Compulsory Land Acquisition in Post War Sub-Saharan Africa: Some Lessons from Burundi | Land Portal
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Resource information

Date of publication: 
July 2013
Resource Language: 
Pages: 
11
License of the resource: 

Gaining access to private lands in war-torn societies is a problem that confronts many governments, including Burundi when implementing public projects. Government officials hastily acquired private lands while implementing projects which are not always for public interests. Using the case study approach, the study explored what happened when land was acquired to erect a new Presidential Palace at Gasenyi area. Findings revealed that expropriation exercise produced serious tensions between the affected people and the government due to misunderstandings on the procedures used, expropriation speed, compensation rates used and the existence of substandard living conditions in the resettlement areas. The study requests governments in post-conflict situations to follow legal procedures, avoid hasty projects especially those involving private lands, sensitize and involve the affected people in the process, and invigorate the trust lost during the conflicts. APs ought to be properly educated, fairly treated and adequately informed on the aspects of the proposed land requiring projects. Where expropriation procedures are to be purposely hastened, these must have a legal backing and timely communicated. It is crucial to restore the lost trust resulting from the past abuses of power while limiting the possibility of igniting secondary conflicts through participatory measures in post war reconstruction process of which land expropriation is one of the critical components.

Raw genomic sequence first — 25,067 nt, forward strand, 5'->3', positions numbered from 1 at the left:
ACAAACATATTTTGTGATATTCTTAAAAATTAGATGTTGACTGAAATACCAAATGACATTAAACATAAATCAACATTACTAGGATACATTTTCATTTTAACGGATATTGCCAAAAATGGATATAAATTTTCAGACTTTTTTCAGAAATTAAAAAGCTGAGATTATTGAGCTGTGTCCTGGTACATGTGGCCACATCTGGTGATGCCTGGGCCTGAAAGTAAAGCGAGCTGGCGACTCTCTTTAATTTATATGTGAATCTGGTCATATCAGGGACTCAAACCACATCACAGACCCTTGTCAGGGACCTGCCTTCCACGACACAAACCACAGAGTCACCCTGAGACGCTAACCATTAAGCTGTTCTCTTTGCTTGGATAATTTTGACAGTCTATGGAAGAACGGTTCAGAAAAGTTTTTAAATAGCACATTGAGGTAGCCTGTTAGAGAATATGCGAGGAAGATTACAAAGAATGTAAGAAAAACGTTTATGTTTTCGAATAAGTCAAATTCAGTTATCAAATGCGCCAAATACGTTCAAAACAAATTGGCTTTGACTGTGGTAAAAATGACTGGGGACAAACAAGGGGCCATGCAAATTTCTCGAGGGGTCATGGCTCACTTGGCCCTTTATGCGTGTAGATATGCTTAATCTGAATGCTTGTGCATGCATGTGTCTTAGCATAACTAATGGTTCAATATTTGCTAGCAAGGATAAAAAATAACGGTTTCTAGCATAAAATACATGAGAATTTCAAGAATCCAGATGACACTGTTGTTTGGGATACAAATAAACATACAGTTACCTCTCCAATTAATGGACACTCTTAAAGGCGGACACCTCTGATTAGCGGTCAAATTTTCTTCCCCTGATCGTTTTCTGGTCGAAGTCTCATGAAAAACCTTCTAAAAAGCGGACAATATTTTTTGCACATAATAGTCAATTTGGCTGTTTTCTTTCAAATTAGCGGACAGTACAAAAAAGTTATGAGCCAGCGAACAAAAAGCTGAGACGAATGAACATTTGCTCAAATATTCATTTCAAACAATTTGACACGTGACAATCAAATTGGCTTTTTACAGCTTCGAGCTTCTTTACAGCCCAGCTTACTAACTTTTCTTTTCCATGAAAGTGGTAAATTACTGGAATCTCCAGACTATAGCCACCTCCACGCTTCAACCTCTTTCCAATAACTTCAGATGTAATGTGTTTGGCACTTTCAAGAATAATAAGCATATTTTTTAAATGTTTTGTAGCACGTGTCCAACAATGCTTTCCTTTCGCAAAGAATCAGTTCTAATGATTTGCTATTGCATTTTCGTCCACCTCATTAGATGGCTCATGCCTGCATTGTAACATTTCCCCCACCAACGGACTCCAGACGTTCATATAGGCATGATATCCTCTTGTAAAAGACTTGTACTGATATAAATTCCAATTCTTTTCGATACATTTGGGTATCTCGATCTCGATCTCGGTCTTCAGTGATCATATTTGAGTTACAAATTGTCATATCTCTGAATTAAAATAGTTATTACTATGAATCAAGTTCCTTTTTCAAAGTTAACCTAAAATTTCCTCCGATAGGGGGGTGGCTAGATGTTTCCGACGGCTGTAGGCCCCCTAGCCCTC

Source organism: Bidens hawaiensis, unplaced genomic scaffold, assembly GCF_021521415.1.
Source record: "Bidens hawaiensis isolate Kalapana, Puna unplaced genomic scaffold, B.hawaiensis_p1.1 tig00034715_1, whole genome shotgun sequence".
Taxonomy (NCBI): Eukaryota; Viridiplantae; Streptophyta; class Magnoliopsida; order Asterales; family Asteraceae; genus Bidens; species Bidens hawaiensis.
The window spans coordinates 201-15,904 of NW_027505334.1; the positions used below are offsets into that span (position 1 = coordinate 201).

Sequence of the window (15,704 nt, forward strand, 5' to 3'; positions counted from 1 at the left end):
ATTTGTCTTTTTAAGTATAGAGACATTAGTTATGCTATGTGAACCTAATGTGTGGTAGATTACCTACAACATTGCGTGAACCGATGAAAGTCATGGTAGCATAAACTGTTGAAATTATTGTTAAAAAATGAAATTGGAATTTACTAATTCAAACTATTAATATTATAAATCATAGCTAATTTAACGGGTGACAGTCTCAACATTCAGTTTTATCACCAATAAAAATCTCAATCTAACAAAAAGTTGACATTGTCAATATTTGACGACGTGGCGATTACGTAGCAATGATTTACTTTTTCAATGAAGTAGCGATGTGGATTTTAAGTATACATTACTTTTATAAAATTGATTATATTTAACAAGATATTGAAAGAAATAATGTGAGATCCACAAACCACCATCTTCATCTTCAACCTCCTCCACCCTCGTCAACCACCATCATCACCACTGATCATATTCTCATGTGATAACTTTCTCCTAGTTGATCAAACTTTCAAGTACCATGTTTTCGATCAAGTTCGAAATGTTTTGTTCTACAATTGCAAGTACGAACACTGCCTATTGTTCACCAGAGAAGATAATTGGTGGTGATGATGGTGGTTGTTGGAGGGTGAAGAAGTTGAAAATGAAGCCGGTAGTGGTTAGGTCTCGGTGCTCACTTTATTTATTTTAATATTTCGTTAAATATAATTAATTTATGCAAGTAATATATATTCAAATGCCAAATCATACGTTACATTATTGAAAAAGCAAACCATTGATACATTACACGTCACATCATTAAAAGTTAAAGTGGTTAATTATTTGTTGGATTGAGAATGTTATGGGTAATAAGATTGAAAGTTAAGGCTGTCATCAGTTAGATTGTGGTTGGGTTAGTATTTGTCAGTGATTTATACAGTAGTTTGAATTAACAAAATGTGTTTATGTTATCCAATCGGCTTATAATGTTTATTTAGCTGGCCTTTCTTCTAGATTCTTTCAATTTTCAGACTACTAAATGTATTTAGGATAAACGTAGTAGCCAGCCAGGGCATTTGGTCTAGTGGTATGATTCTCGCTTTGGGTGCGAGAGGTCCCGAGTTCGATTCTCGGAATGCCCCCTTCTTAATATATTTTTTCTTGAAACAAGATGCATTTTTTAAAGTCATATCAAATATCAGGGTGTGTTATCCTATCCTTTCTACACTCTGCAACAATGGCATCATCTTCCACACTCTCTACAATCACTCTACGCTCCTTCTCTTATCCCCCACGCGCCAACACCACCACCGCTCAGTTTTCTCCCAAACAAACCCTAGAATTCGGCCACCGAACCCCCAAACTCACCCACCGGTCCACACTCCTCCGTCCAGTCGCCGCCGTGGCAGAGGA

Authors and Publishers

Author(s), editor(s), contributor(s): 

Cletus Ndjovu and Mr. Richard Manirakiza

Corporate Author(s): 
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The Journal of Land Administration in Eastern Africa (JLAEA) is publication of the Land Administration Unit that was set up at ARU in November 2009. JLAEA mirrors the aspirations of the Land Administration Unit at Ardhi University (ARU) whose mission is to ensure quality education and training, research, scientific publications, information dissemination, documentation and public services through integrated cross disciplinary team work in land administration.

Publisher(s): 
Cover photo

The Journal of Land Administration in Eastern Africa (JLAEA) is publication of the Land Administration Unit that was set up at ARU in November 2009. JLAEA mirrors the aspirations of the Land Administration Unit at Ardhi University (ARU) whose mission is to ensure quality education and training, research, scientific publications, information dissemination, documentation and public services through integrated cross disciplinary team work in land administration.

Data provider

Cover photo

The Journal of Land Administration in Eastern Africa (JLAEA) is publication of the Land Administration Unit that was set up at ARU in November 2009. JLAEA mirrors the aspirations of the Land Administration Unit at Ardhi University (ARU) whose mission is to ensure quality education and training, research, scientific publications, information dissemination, documentation and public services through integrated cross disciplinary team work in land administration.

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